UM virtual convocation celebrates Rady Faculty Class of 2020
Instead of crossing the stage at a typical graduation ceremony, Rady Faculty of Health Sciences students participated in an unprecedented UM virtual convocation – and had the opportunity to view the celebration alongside family and friends on their digital devices.
When the students began their Rady Faculty programs, they never expected this is how they’d mark the end of their academic journeys. While convocation was moved online because of the COVID-19 pandemic, the satisfaction and elation of accomplishing what they set out to do remained unchanged.
“I want to congratulate the Class of 2020. You’ve shown resilience and determination in not allowing the challenges you’ve faced to impede your goals,” said Dr. Brian Postl, dean, Rady Faculty of Health Sciences. “You’ve shown that you can overcome adversity and this will serve you well in your future endeavours. I applaud your achievements and I wish you the best of luck.”
The students had the option of submitting a photo and a personal statement to appear on the livestream at the time their name was announced during the virtual convocation.
The Max Rady College of Medicine Class of 2020 included 107 graduates. As they move on to residency training, 69 of the graduates are staying in Manitoba. Of the 36 undertaking residencies in family medicine in the province, six will be in northern and remote locations and 18 in rural locations.
The class includes eight students of self-declared Indigenous ancestry and five French-speaking students who are graduating in the college’s bilingual stream.
Amir Ali, Max Rady College of Medicine Class of 2020 graduate, said that his time in medical school has been some of the best years of his life.
“I’ve loved my university life here,” said Ali, who is a former UM Bisons basketball player. “I’ve had some of my fondest memories because of the relationships I’ve built with some of my closest friends, as well as all the ups and downs and the emotions you go through in medical school.”
Carly McLellan, Max Rady College of Medicine Class of 2020 graduate, took part in UM’s Health Career Quest Summer Camp as a high school student and the experience had a profound impact on her. She said she will remember her time in medical school fondly.
“I’ve created a lot of great memories and formed a lot of great relationships here,” McLellan said. “But I also think I’ll remember it as a transformative experience because it’s the time that I had to learn what kind of physician I wanted to be.”
Dayna Bradburn began her UM studies with the Aboriginal Nursing Cohort Initiative Pre-Nursing Program, and was one of 104 students graduating from the College of Nursing with a bachelor’s degree.
“I chose this program at UM because I liked how integrated the Indigenous culture was on campus, and it felt right,” said Bradburn, who is from Norway House Cree Nation, Man. “Every exam, clinical and presentation I went through was worth it, to be where I am now – both personally and professionally.”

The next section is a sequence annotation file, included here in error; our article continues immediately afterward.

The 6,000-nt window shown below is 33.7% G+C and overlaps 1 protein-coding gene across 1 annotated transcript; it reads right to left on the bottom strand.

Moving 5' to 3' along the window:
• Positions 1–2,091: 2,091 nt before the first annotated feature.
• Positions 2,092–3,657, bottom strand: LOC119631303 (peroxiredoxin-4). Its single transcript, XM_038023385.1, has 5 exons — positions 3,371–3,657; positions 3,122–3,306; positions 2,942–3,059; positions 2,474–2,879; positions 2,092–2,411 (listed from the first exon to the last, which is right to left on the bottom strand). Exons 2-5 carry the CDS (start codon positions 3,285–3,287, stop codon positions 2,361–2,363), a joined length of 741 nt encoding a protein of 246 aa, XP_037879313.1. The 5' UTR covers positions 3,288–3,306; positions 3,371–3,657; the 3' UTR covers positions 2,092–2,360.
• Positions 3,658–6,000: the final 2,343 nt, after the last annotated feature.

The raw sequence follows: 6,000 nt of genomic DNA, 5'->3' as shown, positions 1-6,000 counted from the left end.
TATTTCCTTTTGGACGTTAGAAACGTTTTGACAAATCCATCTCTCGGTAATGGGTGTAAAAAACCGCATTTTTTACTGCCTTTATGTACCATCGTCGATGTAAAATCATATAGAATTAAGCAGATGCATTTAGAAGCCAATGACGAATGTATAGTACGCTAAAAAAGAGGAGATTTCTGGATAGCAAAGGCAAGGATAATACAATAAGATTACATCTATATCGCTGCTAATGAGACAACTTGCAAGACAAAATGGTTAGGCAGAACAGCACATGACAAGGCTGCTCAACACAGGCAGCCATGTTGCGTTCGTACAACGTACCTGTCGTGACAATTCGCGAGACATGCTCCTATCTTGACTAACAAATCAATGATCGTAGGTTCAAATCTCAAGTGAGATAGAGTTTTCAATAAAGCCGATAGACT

Sufia Turner, who earned a master’s degree in nursing, said she appreciated how the program let her specialize in an area that interests her, as well as how closely she got to work with other researchers.
“These researchers have so much knowledge and wisdom, and getting to know them on a different plane as a master’s student was really beneficial,” Turner said. “It helped me feel like I mattered. There was unending support.”
“One of the best parts about the school at the U of M is how much clinical experience we get,” Milani said. “There’s so much knowledge you need to have to become a dentist but at the same time a lot of it is your hand skills. You don’t learn that from a textbook. You learn that by doing.”
“The School of Dental Hygiene has really prepared me for the future,” Bromley said. “They’ve really set us up to succeed. They have really good clinical staff, really good educational staff, and I think they’ve given us all the tools we need.”
“They really served as not only amazing teachers for us, but also great mentors, and figures for us to look up to and to turn to for help if we ever needed or for guidance,” Guindi said. “I think that’s what really allowed us to become what we are, and what we will be in the future as well since we’re just getting started on our careers.”
Caitlin Wilkinson, College of Pharmacy Class of 2020 graduate, said that exams were less stressful knowing that she was going through it with her classmates.
“What I would remember the most is the relationships I formed with my classmates,” Wilkinson said. “Many that I know will last a lifetime.”
All of the college deans offered congratulatory messages, sent to their graduates along with their diplomas. Each wished the future UM alumni good luck as they embark on their careers in the health sciences and go on to improve patient care and become leaders and champions of their health professions.